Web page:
- Location: Lime Creek south of Edwards
- State: Colorado
- Date: 2021/03/22
- Summary Description: 2 sidecountry skiers caught, 1 buried and killed
- Primary Activity: Sidecountry Rider
- Primary Travel Mode: Ski
- Location Setting: Accessed BC from Ski Area
- Caught: 2
- Partially Buried, Non-Critical: 0
- Partially Buried, Critical: 0
- Fully Buried: 1
- Injured: 0
- Killed: 1
- Type: SS
- Trigger: AS - Skier
- Trigger (subcode): u - An unintentional release
- Size - Relative to Path: R1
- Size - Destructive Force: D2
- Sliding Surface: G - At Ground/Ice/Firm
- Slope Aspect: NW
- Site Elevation: 9763 ft
- Slope Angle: 45 °
- Slope Characteristic: Gully/Couloir
This avalanche occurred in a very steep, northwest-facing chute in the below treeline elevation band. It was a soft slab avalanche unintentionally triggered by a skier. It was small relative to the path and produced enough destructive force to bury, injure, or kill a person. The slab broke in layers of old snow near the ground, and was about 3 feet deep, 25 feet wide, and 40 feet long. The avalanche ran about 1,000 vertical feet (SS-ASu-R1-D2-G).
Backcountry Avalanche Forecast
The Colorado Avalanche Information Center forecast for Vail & Summit County zone on March 22 rated the avalanche danger as MODERATE (Level 2 of 5) near and above treeline and LOW (Level 1 of 5) below treeline. Wind Slab avalanches were the first problem listed, highlighted on north, northeast, and east aspects near and above treeline. The likelihood was Possible and the Size Small. Persistent Slab avalanches were the second problem highlighted near and above treeline on west through north to southeast aspects. The likelihood was Unlikely and size Small to Large (up to D2). The summary stated:
New snow and wind have added the potential for you to trigger small avalanches. You can trigger avalanches on steep, north to east-facing slopes where you find freshly drifted snow. You may see shooting cracks and a find a generally stiffer feel to the surface snow. Although avalanches in the new snow will not be particular large, they can knock you off of your feet and take you for a dangerous ride.
If you are traveling areas with a shallow snowpack, less than about three feet of snow, there is still a chance you can trigger an avalanche that breaks at the ground. Very steep, rocky, slopes with stiff layers in the middle of the snowpack are the most suspect.
Early snowfall in October and November was followed by extended periods of dry weather in December and January. That created an especially shallow, weak snowpack below treeline. On February 1, 2021, there was only 24 inches of total snow depth at the McCoy Park SNOTEL site, located at 9,480 feet, approximately 2.2 miles north of the accident site. The McCoy Park SNOTEL recorded 29 inches of snow in multiple storms during February. The total snow depth was 36 inches on March 1. The McCoy Park SNOTEL recorded 13 inches of snow and 1.3 inches of snow water equivalent in the 10 days before the accident, but the total snow depth was still only 36 inches on March 21.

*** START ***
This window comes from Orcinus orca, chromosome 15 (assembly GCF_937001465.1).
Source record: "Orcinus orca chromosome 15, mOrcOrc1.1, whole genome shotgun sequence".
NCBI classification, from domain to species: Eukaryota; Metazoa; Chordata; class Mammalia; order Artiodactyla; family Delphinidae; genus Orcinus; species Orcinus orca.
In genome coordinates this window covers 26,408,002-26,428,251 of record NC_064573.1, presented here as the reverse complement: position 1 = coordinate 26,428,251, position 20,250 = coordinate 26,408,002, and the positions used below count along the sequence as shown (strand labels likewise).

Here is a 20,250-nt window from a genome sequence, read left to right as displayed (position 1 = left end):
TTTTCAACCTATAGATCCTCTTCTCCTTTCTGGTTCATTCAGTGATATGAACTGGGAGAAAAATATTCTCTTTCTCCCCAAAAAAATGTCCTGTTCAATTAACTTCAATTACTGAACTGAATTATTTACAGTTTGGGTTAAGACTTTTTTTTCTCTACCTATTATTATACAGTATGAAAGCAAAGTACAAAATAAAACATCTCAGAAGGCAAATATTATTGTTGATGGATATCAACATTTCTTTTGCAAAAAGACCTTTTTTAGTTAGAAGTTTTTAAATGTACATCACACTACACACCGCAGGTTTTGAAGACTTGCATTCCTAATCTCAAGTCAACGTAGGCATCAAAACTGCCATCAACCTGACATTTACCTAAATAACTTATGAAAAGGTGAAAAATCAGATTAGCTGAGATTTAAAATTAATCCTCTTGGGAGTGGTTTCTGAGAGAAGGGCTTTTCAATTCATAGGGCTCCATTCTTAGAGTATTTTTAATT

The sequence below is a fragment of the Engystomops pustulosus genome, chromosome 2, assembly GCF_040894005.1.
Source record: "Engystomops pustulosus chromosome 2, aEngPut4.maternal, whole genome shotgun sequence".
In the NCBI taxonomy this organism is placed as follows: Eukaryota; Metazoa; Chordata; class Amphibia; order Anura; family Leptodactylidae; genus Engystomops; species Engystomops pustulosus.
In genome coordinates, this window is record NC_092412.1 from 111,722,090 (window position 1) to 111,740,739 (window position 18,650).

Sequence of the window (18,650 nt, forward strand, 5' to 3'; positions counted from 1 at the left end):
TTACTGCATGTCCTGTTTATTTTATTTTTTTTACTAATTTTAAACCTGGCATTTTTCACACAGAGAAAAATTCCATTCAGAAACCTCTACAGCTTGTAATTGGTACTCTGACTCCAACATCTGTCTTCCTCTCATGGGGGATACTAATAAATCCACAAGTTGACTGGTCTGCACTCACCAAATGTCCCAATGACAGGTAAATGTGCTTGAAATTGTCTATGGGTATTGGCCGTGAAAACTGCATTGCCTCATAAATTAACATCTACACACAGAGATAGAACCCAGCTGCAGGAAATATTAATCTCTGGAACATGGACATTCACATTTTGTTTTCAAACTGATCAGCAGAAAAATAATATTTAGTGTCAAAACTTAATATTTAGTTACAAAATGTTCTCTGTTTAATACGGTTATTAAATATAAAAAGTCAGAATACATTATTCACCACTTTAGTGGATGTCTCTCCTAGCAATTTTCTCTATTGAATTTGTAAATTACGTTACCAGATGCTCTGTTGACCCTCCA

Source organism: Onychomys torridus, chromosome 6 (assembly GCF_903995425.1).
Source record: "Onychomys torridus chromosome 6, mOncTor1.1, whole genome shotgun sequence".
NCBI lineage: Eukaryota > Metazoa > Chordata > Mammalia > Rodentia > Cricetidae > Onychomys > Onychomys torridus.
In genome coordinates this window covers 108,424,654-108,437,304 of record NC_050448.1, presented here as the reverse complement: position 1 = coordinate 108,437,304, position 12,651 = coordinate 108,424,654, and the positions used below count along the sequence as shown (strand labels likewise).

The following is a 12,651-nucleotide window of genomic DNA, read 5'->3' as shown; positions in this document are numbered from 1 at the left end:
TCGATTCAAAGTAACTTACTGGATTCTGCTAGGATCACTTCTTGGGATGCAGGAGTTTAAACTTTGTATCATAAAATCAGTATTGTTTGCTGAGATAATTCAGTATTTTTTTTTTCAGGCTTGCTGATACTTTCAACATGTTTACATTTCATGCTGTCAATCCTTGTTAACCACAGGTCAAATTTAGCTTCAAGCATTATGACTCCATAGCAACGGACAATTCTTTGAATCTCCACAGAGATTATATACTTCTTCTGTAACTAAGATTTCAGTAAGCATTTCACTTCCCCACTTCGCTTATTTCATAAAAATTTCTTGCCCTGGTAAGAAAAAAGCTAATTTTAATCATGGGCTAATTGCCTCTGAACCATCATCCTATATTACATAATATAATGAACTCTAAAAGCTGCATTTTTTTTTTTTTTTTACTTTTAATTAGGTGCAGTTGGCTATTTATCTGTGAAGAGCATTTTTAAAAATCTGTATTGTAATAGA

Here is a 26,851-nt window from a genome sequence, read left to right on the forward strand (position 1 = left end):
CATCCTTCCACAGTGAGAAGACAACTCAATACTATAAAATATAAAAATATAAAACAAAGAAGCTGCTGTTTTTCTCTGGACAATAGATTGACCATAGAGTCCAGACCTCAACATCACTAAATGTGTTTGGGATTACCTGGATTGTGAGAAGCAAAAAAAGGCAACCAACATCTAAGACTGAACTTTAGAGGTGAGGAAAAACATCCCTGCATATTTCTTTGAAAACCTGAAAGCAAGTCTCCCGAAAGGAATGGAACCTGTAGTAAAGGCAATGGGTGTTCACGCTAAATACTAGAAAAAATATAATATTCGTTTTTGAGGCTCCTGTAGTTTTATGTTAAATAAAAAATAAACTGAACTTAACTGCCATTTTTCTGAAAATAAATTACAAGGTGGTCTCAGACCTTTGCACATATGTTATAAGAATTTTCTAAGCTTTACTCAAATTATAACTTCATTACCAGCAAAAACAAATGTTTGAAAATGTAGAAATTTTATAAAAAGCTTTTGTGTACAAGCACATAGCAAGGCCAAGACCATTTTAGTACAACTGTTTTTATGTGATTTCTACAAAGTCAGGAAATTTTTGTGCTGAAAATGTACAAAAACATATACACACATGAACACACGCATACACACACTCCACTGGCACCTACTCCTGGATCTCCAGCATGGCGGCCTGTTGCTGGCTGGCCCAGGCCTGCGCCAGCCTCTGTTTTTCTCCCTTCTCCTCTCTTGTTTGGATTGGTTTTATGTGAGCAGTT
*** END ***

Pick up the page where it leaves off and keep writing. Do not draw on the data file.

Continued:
Winds were calm, averaging less than 5 mph for the 24 hours before the accident. Nighttime low temperatures were in the low 20s Fahrenheit. Daytime high temperatures reached just above freezing on March 22. The surface snow on northerly-facing aspects remained cold and dry. Low clouds drifted in and out throughout the day, with prolonged periods of poor visibility.
The snowpack near the avalanche site was thin and weak. The total snow depth adjacent to the crown was between 100 and 125 cm (between 40 and 50 inches). Boot penetration was to the ground adjacent to the starting zone and adjacent to the runout. Investigators found it was easy to push their ski poles the entire way through the snowpack. The avalanche’s failure plane was a 10 cm thick layer of depth hoar at the ground that formed in early October and November and persisted in colder northerly-facing aspects. Above the depth hoar, there was 40 to 50 cm of weak faceted crystals 1 to 4 mm in extent; this layer formed during extended dry periods in December and January. Above the faceted crystals was a soft (1F to 4F on the hand-hardness scale), 20 cm thick layer composed of rounding grains and small faceted crystals. The upper layer of the snowpack was about 25 cm thick. It was soft (F on the hand-hardness scale) and composed of decomposing and fragmented precipitation particles. Investigators saw evidence of previous wind-drifting on a ridge near the starting zone.
Events Leading to the Avalanche